How Jose Mourinho turned Wayne Rooney into yesterday's man
Whether or not Wayne Rooney signs for a Chinese club this week, it seems inevitable that his Manchester United career is over. Within a month of breaking Sir Bobby Charlton's goal-scoring record to achieve legendary status at Old Trafford, the striker is yesterday's man.
The "most remarkable" thing about his impending departure is that no-one has batted an eyelid, says Luke Edwards of the Daily Telegraph. What could have been a "volatile and emotionally complex breakup" has been expertly handled by Jose Mourinho.
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"How do you ease out the club’s most iconic player, the figurehead, captain, and leading goalscorer without managing to turn him into a twisted and disruptive presence in the dressing room?
"The Portuguese was tossed a hand grenade, but somehow managed to put the pin back in," adds Edwards.
Even before the start of the season, Mourinho closed off an avenue of conflict by insisting Rooney would only ever play as a forward, pitching him against the likes of Zlatan Ibrahimovic, Marcus Rashford, Anthony Martial and Henrikh Mkhitaryan.
"He has been straight with him, he has been supportive and always praised him in public. He has talked about a legend rather than just a player. Then he dropped him from the team and let him make his own decision on his future," says Edwards. "If you were being cruel, you would say Mourinho gave Rooney enough rope to hang himself."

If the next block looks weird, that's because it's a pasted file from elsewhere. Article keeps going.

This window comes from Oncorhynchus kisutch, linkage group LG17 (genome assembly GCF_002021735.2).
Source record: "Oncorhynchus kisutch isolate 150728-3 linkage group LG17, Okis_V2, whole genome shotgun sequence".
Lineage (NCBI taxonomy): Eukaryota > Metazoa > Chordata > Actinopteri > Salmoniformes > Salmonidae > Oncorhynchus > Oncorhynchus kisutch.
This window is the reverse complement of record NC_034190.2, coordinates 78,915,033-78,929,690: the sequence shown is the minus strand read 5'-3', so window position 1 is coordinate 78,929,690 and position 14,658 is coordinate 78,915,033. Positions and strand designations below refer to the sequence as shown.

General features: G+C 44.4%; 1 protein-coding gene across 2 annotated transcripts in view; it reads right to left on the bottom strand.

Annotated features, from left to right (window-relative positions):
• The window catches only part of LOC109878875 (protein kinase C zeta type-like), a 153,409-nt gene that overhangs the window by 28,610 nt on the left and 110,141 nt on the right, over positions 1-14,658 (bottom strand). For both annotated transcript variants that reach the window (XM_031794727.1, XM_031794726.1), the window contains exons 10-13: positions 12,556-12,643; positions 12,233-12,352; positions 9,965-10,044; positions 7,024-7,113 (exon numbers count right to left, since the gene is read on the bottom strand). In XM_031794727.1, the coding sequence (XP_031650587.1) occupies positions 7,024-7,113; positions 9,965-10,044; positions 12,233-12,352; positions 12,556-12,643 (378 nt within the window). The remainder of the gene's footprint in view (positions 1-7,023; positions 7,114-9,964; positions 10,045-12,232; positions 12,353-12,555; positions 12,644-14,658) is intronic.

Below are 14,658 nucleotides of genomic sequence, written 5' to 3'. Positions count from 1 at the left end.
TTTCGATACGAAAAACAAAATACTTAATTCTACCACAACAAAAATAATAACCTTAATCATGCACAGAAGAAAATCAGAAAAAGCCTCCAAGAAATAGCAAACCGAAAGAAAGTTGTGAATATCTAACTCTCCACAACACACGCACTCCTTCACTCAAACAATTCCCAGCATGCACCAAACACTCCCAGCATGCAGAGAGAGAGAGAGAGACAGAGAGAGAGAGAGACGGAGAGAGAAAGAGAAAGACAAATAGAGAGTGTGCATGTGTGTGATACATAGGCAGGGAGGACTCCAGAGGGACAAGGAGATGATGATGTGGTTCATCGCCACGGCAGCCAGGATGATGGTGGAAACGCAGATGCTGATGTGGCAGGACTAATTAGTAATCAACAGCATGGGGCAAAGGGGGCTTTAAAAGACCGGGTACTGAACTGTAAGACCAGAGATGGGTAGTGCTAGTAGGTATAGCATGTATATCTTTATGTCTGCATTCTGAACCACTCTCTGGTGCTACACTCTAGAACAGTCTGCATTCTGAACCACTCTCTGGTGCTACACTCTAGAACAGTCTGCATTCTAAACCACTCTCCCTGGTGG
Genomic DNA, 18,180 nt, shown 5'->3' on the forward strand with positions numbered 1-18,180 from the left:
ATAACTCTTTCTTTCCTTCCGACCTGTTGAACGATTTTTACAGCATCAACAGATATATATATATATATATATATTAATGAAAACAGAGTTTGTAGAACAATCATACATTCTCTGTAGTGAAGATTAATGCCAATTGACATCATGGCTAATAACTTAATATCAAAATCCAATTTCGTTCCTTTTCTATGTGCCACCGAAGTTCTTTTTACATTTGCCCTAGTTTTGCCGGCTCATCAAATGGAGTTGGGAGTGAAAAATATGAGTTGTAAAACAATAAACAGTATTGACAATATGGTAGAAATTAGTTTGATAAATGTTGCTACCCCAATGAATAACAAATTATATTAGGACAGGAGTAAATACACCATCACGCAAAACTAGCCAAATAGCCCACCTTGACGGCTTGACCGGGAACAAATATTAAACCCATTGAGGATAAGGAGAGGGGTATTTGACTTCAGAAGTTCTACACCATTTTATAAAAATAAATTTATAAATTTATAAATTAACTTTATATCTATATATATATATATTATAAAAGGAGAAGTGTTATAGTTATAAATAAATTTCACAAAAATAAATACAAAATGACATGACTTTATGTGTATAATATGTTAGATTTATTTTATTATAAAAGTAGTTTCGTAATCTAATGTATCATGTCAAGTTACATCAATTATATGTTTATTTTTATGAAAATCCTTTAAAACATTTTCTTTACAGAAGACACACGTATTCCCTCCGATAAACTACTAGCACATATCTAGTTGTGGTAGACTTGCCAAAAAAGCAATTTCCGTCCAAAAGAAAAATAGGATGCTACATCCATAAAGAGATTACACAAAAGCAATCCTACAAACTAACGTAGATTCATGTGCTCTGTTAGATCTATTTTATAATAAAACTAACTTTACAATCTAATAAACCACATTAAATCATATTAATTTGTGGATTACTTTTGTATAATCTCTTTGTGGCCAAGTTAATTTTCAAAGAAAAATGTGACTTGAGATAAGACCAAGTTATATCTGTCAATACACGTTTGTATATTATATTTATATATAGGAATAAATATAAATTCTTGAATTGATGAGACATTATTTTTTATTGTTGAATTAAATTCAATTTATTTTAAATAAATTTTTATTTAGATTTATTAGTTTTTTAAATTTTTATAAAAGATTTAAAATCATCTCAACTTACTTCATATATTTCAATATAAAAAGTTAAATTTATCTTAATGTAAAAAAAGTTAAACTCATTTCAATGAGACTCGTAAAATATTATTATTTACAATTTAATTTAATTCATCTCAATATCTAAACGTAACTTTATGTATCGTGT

Jonathan Wilson of The Guardian agrees, saying: "There is always a tendency to portray Mourinho as a great Machiavellian spider, forever spinning his webs of intrigue, never doing anything without some ulterior motive, but if his aim this season was to prove that Rooney is not good enough for a place in the first team and to shuffle him without fuss out of the door, then he has succeeded magnificently."
So where next for the 31-year-old? There is a reason China seems to be favourite, says Wilson. Rooney's decreasing dynamism and his wage demands mean he is unlikely to attract interest from the Premier League.
The same problem exists on the continent. "An Italian club, perhaps, may see some boost in status in having him but realistically that diminished pace is going to be an issue wherever he goes in Europe. Which leaves the United States, the Middle East or China," adds the journalist.
Whatever happens now "in terms of legacy and how we will remember him, Rooney is essentially done".
A move to China appears to be the most likely outcome, but how would Rooney, who has spent his entire life in north-west England, adapt?
Jack Sealy, the only English-born player in the Chinese Super League, tells The Times "you can find a lot of restaurants and western food, and other foreigners" in places such as Beijing, Shanghai or Guangzhou.
Beyond those cities, however, it "starts to get difficult", he warns. "If I had to give Rooney one piece of advice I’d say: you have to be completely and utterly open-minded. Be ready to be shocked by a few things, and take it on the chin. The less familiarity you try to find with Manchester or London to China the happier you’ll be."
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